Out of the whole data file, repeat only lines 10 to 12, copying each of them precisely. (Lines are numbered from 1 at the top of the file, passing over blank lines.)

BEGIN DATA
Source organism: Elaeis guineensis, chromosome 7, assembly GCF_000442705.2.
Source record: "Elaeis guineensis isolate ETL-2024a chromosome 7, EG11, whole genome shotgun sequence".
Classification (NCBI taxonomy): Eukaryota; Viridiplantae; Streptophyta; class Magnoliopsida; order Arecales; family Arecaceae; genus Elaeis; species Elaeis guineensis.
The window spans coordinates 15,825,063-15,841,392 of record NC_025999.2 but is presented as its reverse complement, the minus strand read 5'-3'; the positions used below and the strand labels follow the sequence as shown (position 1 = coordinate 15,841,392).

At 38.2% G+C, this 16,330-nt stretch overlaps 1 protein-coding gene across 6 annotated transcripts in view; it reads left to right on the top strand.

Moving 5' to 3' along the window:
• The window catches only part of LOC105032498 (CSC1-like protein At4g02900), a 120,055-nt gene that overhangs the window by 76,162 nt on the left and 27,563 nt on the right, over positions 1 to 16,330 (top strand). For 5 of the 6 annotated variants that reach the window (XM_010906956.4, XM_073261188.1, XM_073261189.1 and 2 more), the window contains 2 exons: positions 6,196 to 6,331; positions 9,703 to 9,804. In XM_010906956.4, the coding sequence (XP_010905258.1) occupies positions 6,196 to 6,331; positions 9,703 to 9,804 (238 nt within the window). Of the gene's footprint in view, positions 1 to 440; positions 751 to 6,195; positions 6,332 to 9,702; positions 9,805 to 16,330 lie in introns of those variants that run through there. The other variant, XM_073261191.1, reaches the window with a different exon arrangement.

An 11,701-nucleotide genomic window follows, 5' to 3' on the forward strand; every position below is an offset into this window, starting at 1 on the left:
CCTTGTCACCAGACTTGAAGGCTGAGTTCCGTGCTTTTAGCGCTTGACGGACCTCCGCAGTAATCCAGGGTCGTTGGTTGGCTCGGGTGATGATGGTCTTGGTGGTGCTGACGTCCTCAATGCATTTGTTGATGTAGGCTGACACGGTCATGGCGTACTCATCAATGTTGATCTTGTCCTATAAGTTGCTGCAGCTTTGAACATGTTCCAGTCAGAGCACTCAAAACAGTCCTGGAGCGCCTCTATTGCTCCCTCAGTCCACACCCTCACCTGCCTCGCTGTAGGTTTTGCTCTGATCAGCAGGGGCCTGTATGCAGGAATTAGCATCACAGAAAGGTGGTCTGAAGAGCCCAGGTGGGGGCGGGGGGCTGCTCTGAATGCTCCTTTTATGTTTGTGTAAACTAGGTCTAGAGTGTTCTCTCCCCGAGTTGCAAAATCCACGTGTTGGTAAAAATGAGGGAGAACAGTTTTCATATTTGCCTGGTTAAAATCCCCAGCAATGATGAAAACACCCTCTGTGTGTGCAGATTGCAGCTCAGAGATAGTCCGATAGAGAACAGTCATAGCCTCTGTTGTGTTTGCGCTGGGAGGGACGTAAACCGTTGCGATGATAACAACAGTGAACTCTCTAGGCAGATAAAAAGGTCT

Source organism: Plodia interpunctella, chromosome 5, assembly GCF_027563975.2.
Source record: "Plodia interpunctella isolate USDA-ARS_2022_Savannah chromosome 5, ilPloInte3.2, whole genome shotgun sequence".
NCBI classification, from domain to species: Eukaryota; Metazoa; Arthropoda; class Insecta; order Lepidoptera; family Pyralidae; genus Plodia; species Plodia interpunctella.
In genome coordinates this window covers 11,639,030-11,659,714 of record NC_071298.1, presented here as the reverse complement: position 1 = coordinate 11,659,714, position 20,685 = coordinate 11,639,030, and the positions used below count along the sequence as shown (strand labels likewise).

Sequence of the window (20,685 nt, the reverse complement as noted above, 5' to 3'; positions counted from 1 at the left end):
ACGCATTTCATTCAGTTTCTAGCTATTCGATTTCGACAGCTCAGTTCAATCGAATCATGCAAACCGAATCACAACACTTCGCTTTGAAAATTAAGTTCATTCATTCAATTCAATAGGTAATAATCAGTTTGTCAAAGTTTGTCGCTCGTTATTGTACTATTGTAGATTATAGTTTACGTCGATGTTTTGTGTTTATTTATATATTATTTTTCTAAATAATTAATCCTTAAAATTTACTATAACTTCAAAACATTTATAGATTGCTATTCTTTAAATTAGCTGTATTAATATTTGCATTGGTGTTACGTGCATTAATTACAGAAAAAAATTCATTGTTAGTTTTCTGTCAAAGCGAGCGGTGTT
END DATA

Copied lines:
Source organism: Plodia interpunctella, chromosome 5, assembly GCF_027563975.2.
Source record: "Plodia interpunctella isolate USDA-ARS_2022_Savannah chromosome 5, ilPloInte3.2, whole genome shotgun sequence".
NCBI classification, from domain to species: Eukaryota; Metazoa; Arthropoda; class Insecta; order Lepidoptera; family Pyralidae; genus Plodia; species Plodia interpunctella.